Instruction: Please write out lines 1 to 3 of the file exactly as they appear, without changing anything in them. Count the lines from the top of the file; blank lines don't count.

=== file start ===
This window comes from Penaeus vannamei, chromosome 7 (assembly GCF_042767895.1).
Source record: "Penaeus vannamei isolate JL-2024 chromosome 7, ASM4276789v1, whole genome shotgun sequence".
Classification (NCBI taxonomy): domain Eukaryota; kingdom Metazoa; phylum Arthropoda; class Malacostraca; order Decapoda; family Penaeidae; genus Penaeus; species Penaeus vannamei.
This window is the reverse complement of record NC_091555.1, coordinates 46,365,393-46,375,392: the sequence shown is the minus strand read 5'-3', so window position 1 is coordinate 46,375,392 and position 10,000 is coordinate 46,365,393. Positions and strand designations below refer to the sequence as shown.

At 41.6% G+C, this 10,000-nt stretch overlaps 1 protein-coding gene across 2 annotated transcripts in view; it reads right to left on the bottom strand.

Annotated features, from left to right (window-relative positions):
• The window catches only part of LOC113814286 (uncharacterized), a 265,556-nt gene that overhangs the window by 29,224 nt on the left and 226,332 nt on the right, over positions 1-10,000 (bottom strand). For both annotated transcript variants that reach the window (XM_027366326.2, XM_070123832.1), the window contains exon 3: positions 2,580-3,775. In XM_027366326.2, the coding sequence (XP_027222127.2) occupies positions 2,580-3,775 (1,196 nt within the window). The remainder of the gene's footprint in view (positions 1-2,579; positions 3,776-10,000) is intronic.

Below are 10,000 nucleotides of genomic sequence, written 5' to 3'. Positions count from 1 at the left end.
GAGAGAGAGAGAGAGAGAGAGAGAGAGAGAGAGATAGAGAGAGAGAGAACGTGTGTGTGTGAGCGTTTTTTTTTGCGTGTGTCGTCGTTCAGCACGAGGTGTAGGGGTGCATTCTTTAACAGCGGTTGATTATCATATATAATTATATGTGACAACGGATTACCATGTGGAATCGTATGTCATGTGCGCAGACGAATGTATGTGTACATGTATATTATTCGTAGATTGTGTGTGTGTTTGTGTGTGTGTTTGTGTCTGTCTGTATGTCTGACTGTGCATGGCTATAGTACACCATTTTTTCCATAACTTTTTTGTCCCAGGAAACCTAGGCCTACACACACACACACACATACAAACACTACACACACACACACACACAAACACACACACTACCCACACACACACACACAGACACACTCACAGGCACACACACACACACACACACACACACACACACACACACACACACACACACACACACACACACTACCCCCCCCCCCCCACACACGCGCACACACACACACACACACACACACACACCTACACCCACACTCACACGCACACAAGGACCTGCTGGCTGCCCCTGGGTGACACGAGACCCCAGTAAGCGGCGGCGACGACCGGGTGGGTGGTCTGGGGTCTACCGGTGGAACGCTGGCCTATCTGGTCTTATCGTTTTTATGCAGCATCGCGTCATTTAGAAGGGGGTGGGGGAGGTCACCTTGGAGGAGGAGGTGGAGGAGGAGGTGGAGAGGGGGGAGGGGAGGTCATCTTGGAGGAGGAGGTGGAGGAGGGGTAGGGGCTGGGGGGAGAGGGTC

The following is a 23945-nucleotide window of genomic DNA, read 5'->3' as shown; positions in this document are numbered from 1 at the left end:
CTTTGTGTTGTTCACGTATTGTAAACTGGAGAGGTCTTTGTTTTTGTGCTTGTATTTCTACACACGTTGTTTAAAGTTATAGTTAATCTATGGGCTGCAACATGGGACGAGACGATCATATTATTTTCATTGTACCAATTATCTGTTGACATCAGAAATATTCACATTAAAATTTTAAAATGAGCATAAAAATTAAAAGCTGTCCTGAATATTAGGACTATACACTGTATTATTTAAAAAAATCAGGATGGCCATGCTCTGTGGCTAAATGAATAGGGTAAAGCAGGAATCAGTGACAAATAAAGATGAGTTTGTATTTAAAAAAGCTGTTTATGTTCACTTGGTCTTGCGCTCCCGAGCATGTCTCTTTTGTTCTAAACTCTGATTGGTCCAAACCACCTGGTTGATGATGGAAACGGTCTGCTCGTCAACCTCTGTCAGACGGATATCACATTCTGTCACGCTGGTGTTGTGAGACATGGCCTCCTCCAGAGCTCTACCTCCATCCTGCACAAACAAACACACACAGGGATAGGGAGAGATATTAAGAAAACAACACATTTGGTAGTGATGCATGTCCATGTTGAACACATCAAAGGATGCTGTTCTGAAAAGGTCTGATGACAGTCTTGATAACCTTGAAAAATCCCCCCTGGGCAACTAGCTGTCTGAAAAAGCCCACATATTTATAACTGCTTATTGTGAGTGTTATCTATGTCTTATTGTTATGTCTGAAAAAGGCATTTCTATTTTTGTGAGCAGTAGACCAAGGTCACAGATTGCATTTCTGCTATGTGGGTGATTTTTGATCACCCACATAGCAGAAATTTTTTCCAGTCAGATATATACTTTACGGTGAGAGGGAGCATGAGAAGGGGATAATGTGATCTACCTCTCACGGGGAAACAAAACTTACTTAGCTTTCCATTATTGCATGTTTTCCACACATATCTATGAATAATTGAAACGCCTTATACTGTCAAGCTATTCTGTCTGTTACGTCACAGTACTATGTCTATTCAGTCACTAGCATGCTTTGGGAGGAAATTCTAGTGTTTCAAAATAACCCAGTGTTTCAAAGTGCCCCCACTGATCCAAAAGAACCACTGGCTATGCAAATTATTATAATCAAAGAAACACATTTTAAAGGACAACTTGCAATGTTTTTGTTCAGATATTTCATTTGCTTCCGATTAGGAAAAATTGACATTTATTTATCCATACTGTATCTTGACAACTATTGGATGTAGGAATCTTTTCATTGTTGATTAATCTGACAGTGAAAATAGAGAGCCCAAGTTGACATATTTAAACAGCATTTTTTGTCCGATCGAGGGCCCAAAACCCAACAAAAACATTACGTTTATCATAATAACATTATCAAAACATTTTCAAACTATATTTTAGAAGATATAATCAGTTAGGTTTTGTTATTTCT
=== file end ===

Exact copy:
This window comes from Penaeus vannamei, chromosome 7 (assembly GCF_042767895.1).
Source record: "Penaeus vannamei isolate JL-2024 chromosome 7, ASM4276789v1, whole genome shotgun sequence".
Classification (NCBI taxonomy): domain Eukaryota; kingdom Metazoa; phylum Arthropoda; class Malacostraca; order Decapoda; family Penaeidae; genus Penaeus; species Penaeus vannamei.